1386.
Brooks (Nicholas) (ed.): Latin and the vernacular in early medieval Britain / edited by Nicholas Brooks.
SEHB. Leicester: Leicester University Press, 1982. xi + 170 pp.
Contains 4 essays: 1. A. S. Gratwick, ‘Latinitas Britannica: was British Latin archaic?', pp. 1-79; 2. Wendy Davies, ‘Clerics as rulers: some implications of the terminology of ecclesiastical authority in early medieval Ireland’, pp. 81-97; 3.1 Michael Lapidge, ‘The study of Latin texts in late Anglo-Saxon England: [1] The evidence of Latin glosses’, pp. 99-140; 3.2 R. I. Page, ‘The study of latin texts in late Anglo-Saxon England: [2]: The evidence of English glosses’, pp. 141-165.

Rev. by
Damian McManus, in Peritia 3 (1984), pp. 151-188.

Classifications:

1629.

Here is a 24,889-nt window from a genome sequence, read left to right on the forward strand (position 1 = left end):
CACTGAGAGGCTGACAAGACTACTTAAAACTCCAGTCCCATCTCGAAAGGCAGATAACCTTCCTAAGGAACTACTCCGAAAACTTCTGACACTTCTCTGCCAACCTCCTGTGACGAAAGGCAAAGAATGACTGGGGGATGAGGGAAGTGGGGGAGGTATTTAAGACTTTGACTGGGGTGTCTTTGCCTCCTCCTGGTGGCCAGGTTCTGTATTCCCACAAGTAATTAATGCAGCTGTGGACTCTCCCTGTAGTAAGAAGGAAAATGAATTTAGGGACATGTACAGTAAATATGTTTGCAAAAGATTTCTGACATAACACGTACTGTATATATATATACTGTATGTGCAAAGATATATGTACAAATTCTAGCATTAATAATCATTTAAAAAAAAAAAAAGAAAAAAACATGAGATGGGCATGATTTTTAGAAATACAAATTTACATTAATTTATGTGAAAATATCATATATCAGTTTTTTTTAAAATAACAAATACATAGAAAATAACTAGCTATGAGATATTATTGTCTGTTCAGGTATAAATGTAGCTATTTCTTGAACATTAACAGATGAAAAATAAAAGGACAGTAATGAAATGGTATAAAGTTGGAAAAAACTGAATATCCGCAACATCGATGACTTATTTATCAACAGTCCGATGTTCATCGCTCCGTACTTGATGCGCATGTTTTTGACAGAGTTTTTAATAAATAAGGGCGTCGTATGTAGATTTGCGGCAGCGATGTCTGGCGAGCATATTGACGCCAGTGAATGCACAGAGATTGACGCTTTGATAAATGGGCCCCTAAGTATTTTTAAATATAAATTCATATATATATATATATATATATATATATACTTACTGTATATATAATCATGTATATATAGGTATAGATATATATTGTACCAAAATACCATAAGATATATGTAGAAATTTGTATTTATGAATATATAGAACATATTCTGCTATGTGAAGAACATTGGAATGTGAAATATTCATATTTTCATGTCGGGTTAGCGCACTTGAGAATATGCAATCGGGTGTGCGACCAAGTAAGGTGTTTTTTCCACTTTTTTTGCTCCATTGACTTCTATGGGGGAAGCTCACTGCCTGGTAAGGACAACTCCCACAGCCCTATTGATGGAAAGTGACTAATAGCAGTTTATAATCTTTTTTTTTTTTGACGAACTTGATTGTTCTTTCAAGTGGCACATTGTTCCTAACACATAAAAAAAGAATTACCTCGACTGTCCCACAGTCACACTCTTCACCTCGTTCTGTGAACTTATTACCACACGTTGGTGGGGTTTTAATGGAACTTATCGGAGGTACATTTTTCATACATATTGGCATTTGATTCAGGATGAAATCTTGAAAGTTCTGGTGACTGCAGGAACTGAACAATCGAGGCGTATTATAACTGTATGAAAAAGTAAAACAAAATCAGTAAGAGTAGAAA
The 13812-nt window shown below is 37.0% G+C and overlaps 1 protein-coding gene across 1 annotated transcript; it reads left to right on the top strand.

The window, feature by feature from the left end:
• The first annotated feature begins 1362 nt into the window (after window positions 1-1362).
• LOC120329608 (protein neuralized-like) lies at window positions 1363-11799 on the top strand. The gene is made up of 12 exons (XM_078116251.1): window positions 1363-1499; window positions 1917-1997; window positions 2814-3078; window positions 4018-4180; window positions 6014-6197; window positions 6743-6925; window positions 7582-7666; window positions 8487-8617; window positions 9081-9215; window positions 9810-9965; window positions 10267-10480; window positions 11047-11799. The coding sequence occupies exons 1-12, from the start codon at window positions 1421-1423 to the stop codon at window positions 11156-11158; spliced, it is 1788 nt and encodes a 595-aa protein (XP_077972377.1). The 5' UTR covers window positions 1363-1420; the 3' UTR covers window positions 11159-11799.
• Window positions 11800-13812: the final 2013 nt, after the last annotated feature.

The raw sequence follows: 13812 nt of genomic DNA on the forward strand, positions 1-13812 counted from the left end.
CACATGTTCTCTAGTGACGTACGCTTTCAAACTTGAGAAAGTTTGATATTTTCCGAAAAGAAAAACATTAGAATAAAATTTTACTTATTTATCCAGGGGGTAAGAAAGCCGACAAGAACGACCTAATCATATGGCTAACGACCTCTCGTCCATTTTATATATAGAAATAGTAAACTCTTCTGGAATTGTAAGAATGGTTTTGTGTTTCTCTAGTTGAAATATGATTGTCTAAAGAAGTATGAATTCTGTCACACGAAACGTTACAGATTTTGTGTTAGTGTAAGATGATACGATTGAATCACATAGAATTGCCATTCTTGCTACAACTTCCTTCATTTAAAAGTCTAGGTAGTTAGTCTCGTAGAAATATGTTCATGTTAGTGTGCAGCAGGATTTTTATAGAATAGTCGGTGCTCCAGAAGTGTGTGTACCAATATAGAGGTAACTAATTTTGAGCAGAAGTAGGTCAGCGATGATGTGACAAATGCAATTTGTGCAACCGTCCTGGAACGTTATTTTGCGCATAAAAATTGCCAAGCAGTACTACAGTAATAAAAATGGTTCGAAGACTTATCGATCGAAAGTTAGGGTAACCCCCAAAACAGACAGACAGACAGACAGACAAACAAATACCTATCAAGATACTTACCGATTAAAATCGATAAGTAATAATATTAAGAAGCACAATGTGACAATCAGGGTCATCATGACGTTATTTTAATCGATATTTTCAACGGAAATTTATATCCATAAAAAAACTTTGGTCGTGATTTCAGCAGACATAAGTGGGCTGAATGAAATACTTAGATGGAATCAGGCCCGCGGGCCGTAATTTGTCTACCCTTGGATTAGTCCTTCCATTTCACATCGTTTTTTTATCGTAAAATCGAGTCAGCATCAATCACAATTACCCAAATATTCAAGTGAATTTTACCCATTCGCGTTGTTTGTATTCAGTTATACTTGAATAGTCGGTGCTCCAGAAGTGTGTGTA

Gratwick (A. S.): Latinitas Britannica: was British Latin archaic?
In Latin and the vernacular in early medieval Britain (1982), pp. 1–79.
[1.] Introduction: ‘British Latin’ as a concept; [2.] Technique (1. Jackson’s approach; 2. The behaviour of loanwords; 3. The dating of loanwords); [3.] Evidence (1. Intervocalic /b/ and /w/; 2. Quality and quantity in the vowel-systems); [4.] Overall conclusions and outlook (1. The important arguments; 2. Jackson’s explanation reviewed; 3. The general character of the loan material; 4. Current opinion).

1387.
Davies (Wendy): Clerics as rulers: some implications of the terminology of ecclesiastical authority in early medieval Ireland.
In Latin and the vernacular in early medieval Britain (1982), pp. 81–97.
Discusses implications of the use of certain words in sixth-, seventh- and early eighth-century Ireland, e.g. Lat. princeps, principatus, census, ius, regnum and Ir. toísigecht [sic leg.], flaith, flaithem, flaithemnacht, airchinnech, etc.